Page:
Book Review: The Blackbird Season by Kate Moretti

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The Blackbird Season by Kate Moretti
Release Date: September 26, 2017
Publisher: Atria Books
Pages: 352 pages
Source: NetGalley
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GoodReads Description: "Known for novels featuring 'great pacing and true surprises' (Kirkus Reviews, starred review) and 'nerve-shattering suspense' (Heather Gudenkauf, New York Time bestselling author), New York Times bestselling author Kate Moretti’s latest is the story of a scandal-torn Pennsylvania town and the aftermath of a troubled girl gone missing.

'Where did they come from? Why did they fall? The question would be asked a thousand times…

Until, of course, more important question arose, at which time everyone promptly forgot that a thousand birds fell on the town of Mount Oanoke at all.'

In a quiet Pennsylvania town, a thousand dead starlings fall onto a high school baseball field, unleashing a horrifying and unexpected chain of events that will rock the close-knit community.

Beloved baseball coach and teacher Nate Winters and his wife, Alecia, are well respected throughout town. That is, until one of the many reporters investigating the bizarre bird phenomenon catches Nate embracing a wayward student, Lucia Hamm, in front of a sleazy motel. Lucia soon buoys the scandal by claiming that she and Nate are engaged in an affair, throwing the town into an uproar…and leaving Alecia to wonder if her husband has a second life.

And when Lucia suddenly disappears, the police only to have one suspect: Nate.

Nate’s coworker and sole supporter, Bridget Harris, Lucia’s creative writing teacher, is determined to prove his innocence. She has Lucia’s class journal, and while some of the entries appear particularly damning to Nate’s case, others just don’t add up. Bridget knows the key to Nate’s exoneration and the truth of Lucia’s disappearance lie within the walls of the school and in the pages of that journal.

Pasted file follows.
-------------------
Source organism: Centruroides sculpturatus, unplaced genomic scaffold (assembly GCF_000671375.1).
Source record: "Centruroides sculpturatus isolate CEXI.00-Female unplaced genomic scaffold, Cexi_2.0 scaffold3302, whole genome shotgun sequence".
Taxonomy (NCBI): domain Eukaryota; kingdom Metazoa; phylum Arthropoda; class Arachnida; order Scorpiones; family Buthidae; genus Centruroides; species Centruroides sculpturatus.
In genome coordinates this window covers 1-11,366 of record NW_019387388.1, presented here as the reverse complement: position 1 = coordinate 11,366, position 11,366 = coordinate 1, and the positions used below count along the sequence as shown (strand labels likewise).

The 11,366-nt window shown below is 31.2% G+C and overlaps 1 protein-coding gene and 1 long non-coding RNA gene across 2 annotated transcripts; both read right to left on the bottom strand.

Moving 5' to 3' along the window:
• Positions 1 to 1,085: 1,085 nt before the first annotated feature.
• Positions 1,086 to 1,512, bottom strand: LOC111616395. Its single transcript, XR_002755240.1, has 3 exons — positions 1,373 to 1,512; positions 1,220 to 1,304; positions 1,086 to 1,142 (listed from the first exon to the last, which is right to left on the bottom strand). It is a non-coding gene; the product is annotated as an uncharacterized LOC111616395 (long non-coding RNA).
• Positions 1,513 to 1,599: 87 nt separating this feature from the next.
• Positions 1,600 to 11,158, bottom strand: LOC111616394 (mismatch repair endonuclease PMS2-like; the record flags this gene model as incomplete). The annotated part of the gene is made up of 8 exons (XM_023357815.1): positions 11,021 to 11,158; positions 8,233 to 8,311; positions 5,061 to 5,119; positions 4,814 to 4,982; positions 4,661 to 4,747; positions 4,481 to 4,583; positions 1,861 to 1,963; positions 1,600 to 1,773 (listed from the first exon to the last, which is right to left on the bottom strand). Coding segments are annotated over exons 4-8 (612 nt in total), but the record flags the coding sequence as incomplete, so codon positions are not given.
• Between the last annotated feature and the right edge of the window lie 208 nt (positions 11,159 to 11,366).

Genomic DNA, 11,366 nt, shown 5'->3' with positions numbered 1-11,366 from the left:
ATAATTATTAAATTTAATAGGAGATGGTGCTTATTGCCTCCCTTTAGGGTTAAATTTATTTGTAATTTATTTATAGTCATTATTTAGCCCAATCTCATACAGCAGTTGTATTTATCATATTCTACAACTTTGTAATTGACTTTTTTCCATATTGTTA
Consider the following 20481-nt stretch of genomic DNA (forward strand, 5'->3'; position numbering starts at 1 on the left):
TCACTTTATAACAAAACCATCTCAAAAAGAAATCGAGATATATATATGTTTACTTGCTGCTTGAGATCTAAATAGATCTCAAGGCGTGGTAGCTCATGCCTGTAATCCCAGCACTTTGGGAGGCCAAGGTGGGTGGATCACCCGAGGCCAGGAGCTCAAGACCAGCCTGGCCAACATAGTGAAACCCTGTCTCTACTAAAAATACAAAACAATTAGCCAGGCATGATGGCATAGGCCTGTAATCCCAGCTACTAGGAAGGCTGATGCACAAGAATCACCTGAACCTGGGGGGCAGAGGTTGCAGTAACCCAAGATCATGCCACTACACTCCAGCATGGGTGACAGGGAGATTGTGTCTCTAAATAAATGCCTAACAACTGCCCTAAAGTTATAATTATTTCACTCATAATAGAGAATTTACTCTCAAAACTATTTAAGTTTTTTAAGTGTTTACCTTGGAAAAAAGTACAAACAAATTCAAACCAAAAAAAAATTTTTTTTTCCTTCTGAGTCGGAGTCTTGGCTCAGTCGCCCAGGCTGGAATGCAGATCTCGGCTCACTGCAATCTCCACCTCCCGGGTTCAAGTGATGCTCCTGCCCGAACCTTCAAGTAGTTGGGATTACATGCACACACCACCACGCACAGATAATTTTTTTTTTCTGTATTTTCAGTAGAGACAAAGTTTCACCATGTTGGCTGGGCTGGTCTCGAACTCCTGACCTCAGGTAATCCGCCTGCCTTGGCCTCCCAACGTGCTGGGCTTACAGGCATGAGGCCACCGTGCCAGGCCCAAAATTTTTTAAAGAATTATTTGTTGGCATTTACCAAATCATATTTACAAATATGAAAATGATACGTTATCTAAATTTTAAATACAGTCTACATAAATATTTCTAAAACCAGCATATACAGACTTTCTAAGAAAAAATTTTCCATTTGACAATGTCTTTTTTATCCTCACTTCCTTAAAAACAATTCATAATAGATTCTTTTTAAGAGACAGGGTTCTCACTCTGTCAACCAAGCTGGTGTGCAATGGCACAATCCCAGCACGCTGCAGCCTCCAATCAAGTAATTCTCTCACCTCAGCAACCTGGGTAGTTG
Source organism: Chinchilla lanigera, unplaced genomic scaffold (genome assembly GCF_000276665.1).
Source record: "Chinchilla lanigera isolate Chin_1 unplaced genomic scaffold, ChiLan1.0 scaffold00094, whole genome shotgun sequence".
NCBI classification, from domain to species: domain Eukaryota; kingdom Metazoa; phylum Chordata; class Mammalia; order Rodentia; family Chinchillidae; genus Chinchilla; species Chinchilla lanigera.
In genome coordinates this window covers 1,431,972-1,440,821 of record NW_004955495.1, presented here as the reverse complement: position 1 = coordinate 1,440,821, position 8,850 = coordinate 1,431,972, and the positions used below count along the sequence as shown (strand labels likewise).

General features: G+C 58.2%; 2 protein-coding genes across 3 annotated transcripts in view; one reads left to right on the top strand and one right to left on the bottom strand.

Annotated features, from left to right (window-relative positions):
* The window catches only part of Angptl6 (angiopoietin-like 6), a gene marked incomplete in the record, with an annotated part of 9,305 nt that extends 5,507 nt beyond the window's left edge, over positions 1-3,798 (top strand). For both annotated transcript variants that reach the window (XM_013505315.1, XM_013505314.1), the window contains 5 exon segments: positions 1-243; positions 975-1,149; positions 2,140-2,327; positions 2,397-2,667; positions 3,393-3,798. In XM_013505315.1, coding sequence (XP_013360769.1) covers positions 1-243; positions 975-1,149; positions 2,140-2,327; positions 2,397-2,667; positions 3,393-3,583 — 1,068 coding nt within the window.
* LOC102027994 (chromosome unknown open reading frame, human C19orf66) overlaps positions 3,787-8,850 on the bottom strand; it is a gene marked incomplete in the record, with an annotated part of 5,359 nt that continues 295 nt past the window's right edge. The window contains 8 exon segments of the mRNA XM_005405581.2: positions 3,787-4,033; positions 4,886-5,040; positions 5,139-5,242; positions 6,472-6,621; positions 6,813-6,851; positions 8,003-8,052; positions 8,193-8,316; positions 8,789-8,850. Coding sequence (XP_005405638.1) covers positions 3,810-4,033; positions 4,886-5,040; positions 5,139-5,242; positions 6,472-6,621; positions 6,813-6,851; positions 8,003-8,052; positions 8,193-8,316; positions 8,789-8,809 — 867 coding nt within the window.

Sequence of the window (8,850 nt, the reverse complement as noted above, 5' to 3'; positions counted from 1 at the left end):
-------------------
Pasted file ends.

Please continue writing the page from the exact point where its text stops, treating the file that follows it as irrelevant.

Told from the alternating points of view of Alecia, Nate, Lucia, and Bridget, The Blackbird Season is a haunting, psychologically nuanced suspense, filled with Kate Moretti’s signature 'chillingly satisfying' (Publishers Weekly) twists and turns."

Rating: 3 stars
The Blackbird Season is the story of a town that fell victim to the recession after the closing of a paper mill and now several years later is torn apart by scandal.  It focuses on a handful of main characters who are very well-developed with distinct stories and personalities.  I enjoyed Moretti’s writing style – that is what kept me reading.  I hated some of the characters - but I was supposed to mostly - but the development of the characters with the alternating points of view kept me intrigued.

The blackbirds definitely were one of my favorite things about the book and added something to the story to make it feel creepy.  Dead blackbirds and tarot cards… *Shiver.*  And they weren’t just a side-note; the blackbirds falling brought reporters to the town in the first place – which led to the scandal.

But the plot just didn’t do it for me.  There weren’t a lot of twists or suspenseful build-ups like I was expecting.  It was much more slow-burning.  Even the reveal of what happened in the end was kind of gradual so that you knew it was coming.  Maybe because I was expecting more of a twist and more of a conspiracy, the ending left me wanting and feeling like that’s it?  There had to be more to it.

All in all, I would read another of Moretti’s novels because I did enjoy her writing, but I wouldn’t call this book a psychological thriller or a suspense novel like it is being marketed as.  It’s more of a drama and a mystery – kind of in the realm of Jodi Picoult.  In fact, now that I say that - that is exactly what this book is like.  It is very similar to Picoult - and I also enjoy her writing but not always her plots or resolutions.  So, that being said, I’d definitely recommend it if you like Jodi Picoult – it has a similar style of a slow-burning kind of mystery to some of Picoult's novels.  And it also dealt with tough topics of ethics similar to her books.  I wish that would have been more of my expectation going in because I probably would have enjoyed it more.